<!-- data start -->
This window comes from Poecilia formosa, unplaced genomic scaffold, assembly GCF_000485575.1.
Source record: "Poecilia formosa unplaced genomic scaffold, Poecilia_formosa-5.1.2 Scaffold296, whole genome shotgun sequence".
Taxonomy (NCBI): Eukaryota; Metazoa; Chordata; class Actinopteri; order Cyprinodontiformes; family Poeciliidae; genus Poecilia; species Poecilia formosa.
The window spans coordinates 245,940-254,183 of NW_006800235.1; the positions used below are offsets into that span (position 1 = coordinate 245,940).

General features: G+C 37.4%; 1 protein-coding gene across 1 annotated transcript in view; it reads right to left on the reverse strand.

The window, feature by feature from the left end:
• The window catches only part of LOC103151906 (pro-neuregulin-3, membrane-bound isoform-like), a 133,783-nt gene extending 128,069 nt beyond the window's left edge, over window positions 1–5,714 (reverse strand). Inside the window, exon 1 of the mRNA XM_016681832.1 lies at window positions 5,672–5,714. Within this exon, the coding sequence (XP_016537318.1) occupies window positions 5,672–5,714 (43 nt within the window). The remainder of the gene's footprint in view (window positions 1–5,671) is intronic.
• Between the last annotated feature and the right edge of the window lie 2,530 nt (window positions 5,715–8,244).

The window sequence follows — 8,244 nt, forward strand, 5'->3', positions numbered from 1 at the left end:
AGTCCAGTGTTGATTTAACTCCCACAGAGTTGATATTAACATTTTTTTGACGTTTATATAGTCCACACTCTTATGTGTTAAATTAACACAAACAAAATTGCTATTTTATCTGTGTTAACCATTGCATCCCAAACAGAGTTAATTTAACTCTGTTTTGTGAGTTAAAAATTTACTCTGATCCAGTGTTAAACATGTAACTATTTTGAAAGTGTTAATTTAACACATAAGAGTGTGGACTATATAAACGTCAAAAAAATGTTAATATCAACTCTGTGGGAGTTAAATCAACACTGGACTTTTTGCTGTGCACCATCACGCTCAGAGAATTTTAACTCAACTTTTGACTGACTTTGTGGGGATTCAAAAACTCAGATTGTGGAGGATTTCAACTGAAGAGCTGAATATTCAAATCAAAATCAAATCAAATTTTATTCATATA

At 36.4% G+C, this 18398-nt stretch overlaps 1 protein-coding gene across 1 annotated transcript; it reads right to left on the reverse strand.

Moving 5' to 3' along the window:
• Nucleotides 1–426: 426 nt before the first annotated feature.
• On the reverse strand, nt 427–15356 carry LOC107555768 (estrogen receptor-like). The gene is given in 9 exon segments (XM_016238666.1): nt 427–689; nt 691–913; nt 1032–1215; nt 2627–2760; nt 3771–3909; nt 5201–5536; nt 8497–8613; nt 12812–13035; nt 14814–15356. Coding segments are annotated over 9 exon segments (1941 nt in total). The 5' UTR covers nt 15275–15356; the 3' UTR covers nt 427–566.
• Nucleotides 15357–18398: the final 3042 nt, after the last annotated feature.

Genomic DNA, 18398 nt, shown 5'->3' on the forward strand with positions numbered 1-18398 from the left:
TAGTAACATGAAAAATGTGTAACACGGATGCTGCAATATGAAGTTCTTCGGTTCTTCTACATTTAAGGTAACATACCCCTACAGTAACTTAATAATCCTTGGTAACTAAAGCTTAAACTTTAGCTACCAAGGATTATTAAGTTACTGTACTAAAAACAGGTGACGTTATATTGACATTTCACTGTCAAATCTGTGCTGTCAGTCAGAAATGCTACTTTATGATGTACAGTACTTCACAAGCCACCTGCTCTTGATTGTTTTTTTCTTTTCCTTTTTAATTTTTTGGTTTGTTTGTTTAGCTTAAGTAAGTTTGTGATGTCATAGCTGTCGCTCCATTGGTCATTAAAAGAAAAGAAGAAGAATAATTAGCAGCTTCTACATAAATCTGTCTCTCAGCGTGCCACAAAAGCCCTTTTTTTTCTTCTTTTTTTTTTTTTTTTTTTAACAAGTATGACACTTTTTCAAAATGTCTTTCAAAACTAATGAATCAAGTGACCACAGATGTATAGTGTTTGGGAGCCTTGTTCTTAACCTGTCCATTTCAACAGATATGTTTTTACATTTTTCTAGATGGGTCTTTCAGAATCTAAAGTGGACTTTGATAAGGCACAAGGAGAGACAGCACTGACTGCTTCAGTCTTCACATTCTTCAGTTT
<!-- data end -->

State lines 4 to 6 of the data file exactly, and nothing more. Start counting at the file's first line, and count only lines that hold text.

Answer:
The window spans coordinates 245,940-254,183 of NW_006800235.1; the positions used below are offsets into that span (position 1 = coordinate 245,940).

General features: G+C 37.4%; 1 protein-coding gene across 1 annotated transcript in view; it reads right to left on the reverse strand.

The window, feature by feature from the left end: